• PLEASE DON'T DO THE LAUNDRY! We like to keep things the way they are and we want to keep the smell on everyones clothes!
      • Ask about triggers. We carry a lot of them. Try asking us what our triggers are so that you can help us avoid them.
      • Please try to avoid any complaining or negativity. It's hurtful to compare anything to our grief.
      • Read and share books about grief. I bought a few grief books and started sharing them with my circle of friends. I got awesome feedback and they learned about grief through my eyes - helping them better support me and my journey.
      • Understand "Grief Brain".
        • “Traumatic loss is perceived as a threat to survival and defaults to protective survival and defense mechanisms,” says Dr. Shulman. This response engages the fight or flight mechanism, which increases blood pressure and heart rate and releases specific hormones. Grief and loss affect the brain and body in many different ways. They can cause changes in memory, behavior, sleep, and body function, affecting the immune system as well as the heart. It can also lead to cognitive effects, such as brain fog. The brain’s goal? Survival. - American Brain Foundation
      • Learn more from Megan Devine's "How to Help a Grieving Friend"

        what not to say

        THINK BEFORE YOU SPEAK :) "Would I want to hear this as a griever?"
        Although our first instinct is to give advice, or say something that sounds soothing, think about how your words will be heard. We are taught to find the positive, the lesson, the silver lining in every situation - but there are none of those in death.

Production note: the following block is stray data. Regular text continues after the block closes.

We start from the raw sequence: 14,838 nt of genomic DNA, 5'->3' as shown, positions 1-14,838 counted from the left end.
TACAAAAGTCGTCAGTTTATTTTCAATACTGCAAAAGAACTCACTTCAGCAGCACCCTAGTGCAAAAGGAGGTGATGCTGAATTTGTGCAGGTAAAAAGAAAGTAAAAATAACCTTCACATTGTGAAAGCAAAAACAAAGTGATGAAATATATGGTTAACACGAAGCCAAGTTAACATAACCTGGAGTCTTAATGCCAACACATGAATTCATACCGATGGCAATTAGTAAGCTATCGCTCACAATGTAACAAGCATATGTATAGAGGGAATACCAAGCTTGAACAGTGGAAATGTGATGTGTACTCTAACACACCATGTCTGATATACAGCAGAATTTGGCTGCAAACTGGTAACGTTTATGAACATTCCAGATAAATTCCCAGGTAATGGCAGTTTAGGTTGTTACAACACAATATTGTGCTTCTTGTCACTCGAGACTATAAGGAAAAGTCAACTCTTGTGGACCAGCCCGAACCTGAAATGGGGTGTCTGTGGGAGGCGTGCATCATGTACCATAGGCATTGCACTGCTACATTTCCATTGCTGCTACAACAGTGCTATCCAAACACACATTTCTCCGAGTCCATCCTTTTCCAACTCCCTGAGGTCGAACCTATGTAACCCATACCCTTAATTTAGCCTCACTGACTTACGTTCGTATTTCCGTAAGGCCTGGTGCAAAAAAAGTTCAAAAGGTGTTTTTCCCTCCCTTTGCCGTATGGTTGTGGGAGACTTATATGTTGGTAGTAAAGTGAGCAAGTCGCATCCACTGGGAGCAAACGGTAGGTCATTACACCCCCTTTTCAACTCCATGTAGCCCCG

I'm going to break this up into 2 parts: (1) topics to avoid and (2) specific statements.


        (1) TOPICS TO AVOID:
        • Platitudes and positivity quotes. 
          • These seem to work on everyone except a griever. They usually end up hurting more than healing. We can not be fixed. Our void can not be filled. Trying to fix us is hurtful, but trying to learn and better understand our feelings is helpful.
        • Talk about the future.
          • Grievers live in survival mode. The world is seen differently through the grief lens. Talking about the future is overwhelming. We are usually living for the moment or the day. Stay present with us and avoid talk of the future.
        • Complaints and negativity.
          • Although this is usually never healthy for us, I'm specifically talking about early grief. The woman who took too long in the grocery store line is a story to avoid with a griever. Our focus is on our loss and nothing compares to that in the moment.
        • Specific topics that are triggering.
          • This is person specific. In order to understand the triggers, you can open up a conversation to learn more about their triggers and what topics make them feel uncomfortable to talk about.
        • Everything happens for a reason. 
          • WHY NOT?: There's no reason this should happen to me. I didn't do anything to deserve this pain and suffering.
        • It's all in God's plan.
          • WHY NOT?: Accidents, diseases and tragedies happens. No matter if we are religious or not, “God’s plan” is a statement to avoid. This feels like it’s no one's plan. It feels unbearable that someone would choose this for us. No matter what you believe, try to keep religion out of the “reason” this happened. It feels impersonal & avoidant. 
        • What happened?